Sales in Beijing fell to zero during the holiday, the first time in three years that no sales were recorded for a week, the Beijing Morning Post newspaper reported yesterday, citing data from the local government. Average home prices dropped 23.6 percent from a year earlier as of Jan. 27, it said.

Midea declined 4 percent to 12.84 yuan. Gree Electric Appliances Inc., China’s largest maker of home air-conditioners, dropped 2.2 percent to 18.36 yuan. Yantai Changyu Pioneer Wine Co., the listed unit of the country’s biggest vintner, tumbled 7.5 percent to 95.30 yuan.

Retail Sales

Sales by China’s main retailers and restaurants during the Chinese holiday rose 16.2 percent from a year earlier to 470 billion yuan ($74.4 billion), the Ministry of Commerce said in a Jan. 28 statement on its website. That compared with a 19 percent gain in the same period last year, according to Guotai Junan Securities Co.

The Shanghai Composite gained 3.3 percent in the week ended Jan. 20, its first back-to-back weekly gain in two months, on speculation slowing growth will prompt the central bank to relax monetary policies and the government will take measures to support stocks. China has no plans to invest local pensions in the market “temporarily,” the Xinhua News Agency reported on Jan. 20, citing Yin Chengji, spokesman at the Ministry of Human Resources and Social Security.

The Shanghai index, up 3.9 percent this year, trades at 9.4 times estimated earnings, near the record low of 8.9 times reached on Jan. 6, according to weekly data compiled by Bloomberg.

Quantitative Easing

Federal Reserve Chairman Ben S. Bernanke laid the groundwork last week for a third round of so-called quantitative easing, or QE3, saying that the Fed is prepared for further “accommodation.” The central bank, which bought $2.3 trillion of debt as part of QE1 and QE2, also reiterated a commitment to keep rates low until at least 2014.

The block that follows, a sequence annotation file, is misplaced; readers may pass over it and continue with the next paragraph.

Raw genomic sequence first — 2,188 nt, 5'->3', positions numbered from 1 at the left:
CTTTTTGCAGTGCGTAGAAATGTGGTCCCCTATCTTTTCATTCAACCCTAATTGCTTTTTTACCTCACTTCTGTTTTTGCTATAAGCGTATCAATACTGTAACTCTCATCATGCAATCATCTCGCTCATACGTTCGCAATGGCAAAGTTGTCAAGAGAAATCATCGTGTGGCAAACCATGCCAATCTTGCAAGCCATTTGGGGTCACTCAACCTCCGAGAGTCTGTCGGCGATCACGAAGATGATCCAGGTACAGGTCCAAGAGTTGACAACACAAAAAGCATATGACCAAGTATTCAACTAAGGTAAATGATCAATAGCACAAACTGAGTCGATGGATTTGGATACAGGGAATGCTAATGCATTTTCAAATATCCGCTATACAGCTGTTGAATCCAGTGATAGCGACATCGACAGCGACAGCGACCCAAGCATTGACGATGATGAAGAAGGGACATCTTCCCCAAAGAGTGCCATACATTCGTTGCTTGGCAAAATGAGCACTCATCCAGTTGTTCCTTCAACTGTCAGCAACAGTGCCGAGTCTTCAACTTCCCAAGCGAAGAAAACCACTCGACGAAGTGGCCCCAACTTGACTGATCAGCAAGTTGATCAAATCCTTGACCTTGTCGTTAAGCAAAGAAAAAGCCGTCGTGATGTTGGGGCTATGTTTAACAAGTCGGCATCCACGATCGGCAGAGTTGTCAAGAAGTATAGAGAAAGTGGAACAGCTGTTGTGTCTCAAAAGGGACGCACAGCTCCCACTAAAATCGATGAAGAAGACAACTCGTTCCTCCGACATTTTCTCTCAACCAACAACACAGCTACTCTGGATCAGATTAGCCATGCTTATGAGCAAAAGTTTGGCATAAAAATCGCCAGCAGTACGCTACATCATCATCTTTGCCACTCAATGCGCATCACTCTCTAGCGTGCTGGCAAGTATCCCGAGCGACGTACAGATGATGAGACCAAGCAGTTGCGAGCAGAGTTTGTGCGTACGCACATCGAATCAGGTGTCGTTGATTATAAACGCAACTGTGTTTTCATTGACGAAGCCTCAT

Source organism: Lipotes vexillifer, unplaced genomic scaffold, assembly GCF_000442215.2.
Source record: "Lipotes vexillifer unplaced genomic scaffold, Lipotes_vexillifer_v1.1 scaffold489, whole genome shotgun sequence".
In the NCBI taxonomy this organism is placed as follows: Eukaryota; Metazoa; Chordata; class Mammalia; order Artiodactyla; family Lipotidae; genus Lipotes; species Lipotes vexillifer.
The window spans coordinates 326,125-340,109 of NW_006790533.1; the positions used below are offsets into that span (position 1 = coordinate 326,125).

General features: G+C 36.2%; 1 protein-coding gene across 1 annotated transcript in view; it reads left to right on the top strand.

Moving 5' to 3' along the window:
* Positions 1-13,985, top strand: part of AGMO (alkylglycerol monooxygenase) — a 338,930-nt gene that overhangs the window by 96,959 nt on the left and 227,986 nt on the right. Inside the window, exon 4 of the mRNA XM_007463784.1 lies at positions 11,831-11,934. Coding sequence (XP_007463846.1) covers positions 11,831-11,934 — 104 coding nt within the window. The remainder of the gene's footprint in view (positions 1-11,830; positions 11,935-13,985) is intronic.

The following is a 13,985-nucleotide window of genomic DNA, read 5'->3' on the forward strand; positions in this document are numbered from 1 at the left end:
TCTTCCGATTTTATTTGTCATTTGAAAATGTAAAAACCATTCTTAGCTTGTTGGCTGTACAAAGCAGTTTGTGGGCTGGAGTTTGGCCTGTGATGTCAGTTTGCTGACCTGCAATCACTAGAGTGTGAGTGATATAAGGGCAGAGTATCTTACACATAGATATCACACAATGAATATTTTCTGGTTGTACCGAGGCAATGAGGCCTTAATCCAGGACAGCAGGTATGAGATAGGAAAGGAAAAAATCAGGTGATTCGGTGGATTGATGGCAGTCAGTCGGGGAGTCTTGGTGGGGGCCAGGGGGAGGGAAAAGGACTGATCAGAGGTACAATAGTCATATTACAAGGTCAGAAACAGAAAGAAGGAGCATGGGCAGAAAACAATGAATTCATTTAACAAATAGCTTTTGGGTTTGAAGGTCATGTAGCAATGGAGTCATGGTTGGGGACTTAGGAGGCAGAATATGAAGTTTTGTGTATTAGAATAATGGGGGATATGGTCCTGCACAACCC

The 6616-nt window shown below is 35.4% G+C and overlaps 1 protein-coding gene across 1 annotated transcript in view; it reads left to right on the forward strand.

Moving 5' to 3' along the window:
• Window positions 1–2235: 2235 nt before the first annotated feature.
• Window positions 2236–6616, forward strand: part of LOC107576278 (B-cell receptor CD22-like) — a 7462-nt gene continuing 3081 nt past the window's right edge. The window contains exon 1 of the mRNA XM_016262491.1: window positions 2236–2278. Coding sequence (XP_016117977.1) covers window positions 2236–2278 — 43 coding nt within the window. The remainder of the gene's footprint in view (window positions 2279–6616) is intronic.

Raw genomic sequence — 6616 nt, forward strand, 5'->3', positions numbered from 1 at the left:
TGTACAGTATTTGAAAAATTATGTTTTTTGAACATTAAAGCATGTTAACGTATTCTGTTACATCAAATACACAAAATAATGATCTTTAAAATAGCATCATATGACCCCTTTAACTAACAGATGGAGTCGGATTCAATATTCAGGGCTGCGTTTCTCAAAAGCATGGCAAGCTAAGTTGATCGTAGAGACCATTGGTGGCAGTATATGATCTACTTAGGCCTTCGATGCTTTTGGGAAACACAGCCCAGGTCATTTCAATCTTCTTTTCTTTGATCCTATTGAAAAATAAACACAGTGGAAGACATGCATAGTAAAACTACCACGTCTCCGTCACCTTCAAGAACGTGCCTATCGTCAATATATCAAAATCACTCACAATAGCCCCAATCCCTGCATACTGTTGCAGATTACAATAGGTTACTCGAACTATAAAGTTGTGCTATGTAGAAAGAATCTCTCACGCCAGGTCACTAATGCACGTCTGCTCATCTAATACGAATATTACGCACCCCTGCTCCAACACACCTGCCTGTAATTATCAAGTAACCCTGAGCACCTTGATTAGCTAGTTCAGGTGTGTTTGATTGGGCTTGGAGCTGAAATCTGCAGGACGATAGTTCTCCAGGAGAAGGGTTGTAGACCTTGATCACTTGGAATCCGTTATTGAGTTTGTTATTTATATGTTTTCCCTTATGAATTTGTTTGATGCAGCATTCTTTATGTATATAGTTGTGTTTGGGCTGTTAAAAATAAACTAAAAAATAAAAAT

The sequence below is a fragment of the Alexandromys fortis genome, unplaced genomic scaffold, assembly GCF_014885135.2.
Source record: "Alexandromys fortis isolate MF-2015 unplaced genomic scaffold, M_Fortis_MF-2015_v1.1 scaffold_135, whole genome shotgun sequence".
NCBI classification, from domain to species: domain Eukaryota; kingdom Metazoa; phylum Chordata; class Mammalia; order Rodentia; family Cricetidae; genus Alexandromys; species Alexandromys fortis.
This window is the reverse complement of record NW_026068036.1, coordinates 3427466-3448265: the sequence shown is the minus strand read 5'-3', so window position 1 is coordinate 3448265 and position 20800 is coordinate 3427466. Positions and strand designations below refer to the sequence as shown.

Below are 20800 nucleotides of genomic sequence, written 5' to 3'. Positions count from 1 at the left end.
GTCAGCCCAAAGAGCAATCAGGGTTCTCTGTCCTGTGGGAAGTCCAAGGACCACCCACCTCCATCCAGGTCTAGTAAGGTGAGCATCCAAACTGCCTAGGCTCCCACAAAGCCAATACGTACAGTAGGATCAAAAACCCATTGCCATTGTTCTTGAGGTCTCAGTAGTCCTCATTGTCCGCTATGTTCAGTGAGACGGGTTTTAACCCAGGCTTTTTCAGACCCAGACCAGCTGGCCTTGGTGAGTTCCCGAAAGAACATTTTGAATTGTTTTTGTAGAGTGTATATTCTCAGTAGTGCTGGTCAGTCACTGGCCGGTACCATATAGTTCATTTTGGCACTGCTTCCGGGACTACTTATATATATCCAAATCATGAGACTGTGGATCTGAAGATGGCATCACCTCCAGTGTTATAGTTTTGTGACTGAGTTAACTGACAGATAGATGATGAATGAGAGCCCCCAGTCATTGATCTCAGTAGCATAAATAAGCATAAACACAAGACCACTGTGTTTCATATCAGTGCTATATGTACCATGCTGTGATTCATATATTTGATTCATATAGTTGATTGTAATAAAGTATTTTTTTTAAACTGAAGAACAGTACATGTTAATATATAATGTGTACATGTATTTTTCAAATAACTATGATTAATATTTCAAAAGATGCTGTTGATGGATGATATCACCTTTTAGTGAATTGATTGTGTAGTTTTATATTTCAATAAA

The U.S. economy grew at a 2.8 percent annualized rate in the three months through December, compared with a forecast for a 3 percent increase. Growth accelerated from 1.8 percent in the previous quarter.

Emerging-market stocks would benefit from the cash injection created by a third round of U.S. asset purchases, with China, Russia and Taiwan looking “attractive,” Templeton Asset Management’s Mark Mobius said in a phone interview from Bangkok on Jan. 27.

Mobius Forecast

Chinese stocks will “probably see a rally” this week, said Mobius. “There’s no question” China will continue to loosen monetary policy and he recommends consumer, energy and commodity stocks in the country, he said.

The People’s Bank of China may skip its usual sale of bills this week because of maturing reverse bond repurchase agreements, Market News reported today, citing unidentified traders. China won’t push for an expansion of cities participating in a property tax trial in 2012, Caixin Online reported today, citing the State Administration of Taxation.

Chinese listed companies have started to announce annual earnings reports and will finish before the end of April. Thirty-eight companies in the Shanghai Composite have released annual profits so far, gaining 19 percent on average and trailing estimates by 2.9 percent, according to data compiled by Bloomberg. That compared with an increase of 38 percent in the previous year.

To contact Bloomberg News staff for this story: Zhang Shidong in Shanghai at

To contact the editor responsible for this story: Darren Boey at